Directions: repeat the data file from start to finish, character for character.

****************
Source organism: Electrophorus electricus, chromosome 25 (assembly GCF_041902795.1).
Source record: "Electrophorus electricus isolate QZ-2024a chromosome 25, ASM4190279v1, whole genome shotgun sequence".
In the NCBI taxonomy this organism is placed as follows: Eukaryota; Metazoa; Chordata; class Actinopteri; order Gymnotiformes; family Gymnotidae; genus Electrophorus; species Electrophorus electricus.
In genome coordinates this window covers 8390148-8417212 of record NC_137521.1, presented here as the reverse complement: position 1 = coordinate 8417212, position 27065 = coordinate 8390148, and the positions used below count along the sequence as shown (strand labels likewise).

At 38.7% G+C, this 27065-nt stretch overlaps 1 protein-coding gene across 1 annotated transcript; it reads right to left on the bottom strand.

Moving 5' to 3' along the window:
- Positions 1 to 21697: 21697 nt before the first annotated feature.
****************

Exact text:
Source organism: Electrophorus electricus, chromosome 25 (assembly GCF_041902795.1).
Source record: "Electrophorus electricus isolate QZ-2024a chromosome 25, ASM4190279v1, whole genome shotgun sequence".
In the NCBI taxonomy this organism is placed as follows: Eukaryota; Metazoa; Chordata; class Actinopteri; order Gymnotiformes; family Gymnotidae; genus Electrophorus; species Electrophorus electricus.
In genome coordinates this window covers 8390148-8417212 of record NC_137521.1, presented here as the reverse complement: position 1 = coordinate 8417212, position 27065 = coordinate 8390148, and the positions used below count along the sequence as shown (strand labels likewise).

At 38.7% G+C, this 27065-nt stretch overlaps 1 protein-coding gene across 1 annotated transcript; it reads right to left on the bottom strand.

Moving 5' to 3' along the window:
- Positions 1 to 21697: 21697 nt before the first annotated feature.